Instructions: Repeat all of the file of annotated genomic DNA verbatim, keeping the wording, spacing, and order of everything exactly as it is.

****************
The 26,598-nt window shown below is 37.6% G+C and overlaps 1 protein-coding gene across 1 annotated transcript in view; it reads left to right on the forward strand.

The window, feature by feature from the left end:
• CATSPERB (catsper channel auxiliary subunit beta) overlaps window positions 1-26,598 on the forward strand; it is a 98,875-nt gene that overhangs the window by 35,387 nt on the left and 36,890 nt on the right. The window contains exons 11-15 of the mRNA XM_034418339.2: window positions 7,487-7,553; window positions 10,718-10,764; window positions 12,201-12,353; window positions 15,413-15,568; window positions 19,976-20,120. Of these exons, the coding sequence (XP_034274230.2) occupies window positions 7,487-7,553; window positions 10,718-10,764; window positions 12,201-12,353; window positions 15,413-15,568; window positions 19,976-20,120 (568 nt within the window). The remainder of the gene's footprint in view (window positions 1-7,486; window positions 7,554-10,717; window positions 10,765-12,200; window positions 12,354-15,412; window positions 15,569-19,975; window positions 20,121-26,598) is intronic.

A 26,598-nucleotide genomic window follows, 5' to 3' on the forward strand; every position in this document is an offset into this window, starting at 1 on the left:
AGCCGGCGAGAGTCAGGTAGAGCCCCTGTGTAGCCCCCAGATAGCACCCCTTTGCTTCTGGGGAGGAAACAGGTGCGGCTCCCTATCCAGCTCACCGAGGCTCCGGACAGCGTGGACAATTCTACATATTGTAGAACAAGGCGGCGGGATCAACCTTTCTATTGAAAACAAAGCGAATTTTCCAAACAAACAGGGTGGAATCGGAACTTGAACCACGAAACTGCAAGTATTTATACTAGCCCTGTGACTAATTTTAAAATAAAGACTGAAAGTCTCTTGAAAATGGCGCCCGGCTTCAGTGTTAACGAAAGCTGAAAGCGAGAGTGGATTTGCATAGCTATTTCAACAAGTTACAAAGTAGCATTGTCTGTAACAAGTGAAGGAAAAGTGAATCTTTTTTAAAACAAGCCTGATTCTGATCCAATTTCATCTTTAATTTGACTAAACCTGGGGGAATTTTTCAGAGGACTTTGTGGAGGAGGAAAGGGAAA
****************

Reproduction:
The 26,598-nt window shown below is 37.6% G+C and overlaps 1 protein-coding gene across 1 annotated transcript in view; it reads left to right on the forward strand.

The window, feature by feature from the left end:
• CATSPERB (catsper channel auxiliary subunit beta) overlaps window positions 1-26,598 on the forward strand; it is a 98,875-nt gene that overhangs the window by 35,387 nt on the left and 36,890 nt on the right. The window contains exons 11-15 of the mRNA XM_034418339.2: window positions 7,487-7,553; window positions 10,718-10,764; window positions 12,201-12,353; window positions 15,413-15,568; window positions 19,976-20,120. Of these exons, the coding sequence (XP_034274230.2) occupies window positions 7,487-7,553; window positions 10,718-10,764; window positions 12,201-12,353; window positions 15,413-15,568; window positions 19,976-20,120 (568 nt within the window). The remainder of the gene's footprint in view (window positions 1-7,486; window positions 7,554-10,717; window positions 10,765-12,200; window positions 12,354-15,412; window positions 15,569-19,975; window positions 20,121-26,598) is intronic.

A 26,598-nucleotide genomic window follows, 5' to 3' on the forward strand; every position in this document is an offset into this window, starting at 1 on the left:
AGCCGGCGAGAGTCAGGTAGAGCCCCTGTGTAGCCCCCAGATAGCACCCCTTTGCTTCTGGGGAGGAAACAGGTGCGGCTCCCTATCCAGCTCACCGAGGCTCCGGACAGCGTGGACAATTCTACATATTGTAGAACAAGGCGGCGGGATCAACCTTTCTATTGAAAACAAAGCGAATTTTCCAAACAAACAGGGTGGAATCGGAACTTGAACCACGAAACTGCAAGTATTTATACTAGCCCTGTGACTAATTTTAAAATAAAGACTGAAAGTCTCTTGAAAATGGCGCCCGGCTTCAGTGTTAACGAAAGCTGAAAGCGAGAGTGGATTTGCATAGCTATTTCAACAAGTTACAAAGTAGCATTGTCTGTAACAAGTGAAGGAAAAGTGAATCTTTTTTAAAACAAGCCTGATTCTGATCCAATTTCATCTTTAATTTGACTAAACCTGGGGGAATTTTTCAGAGGACTTTGTGGAGGAGGAAAGGGAAA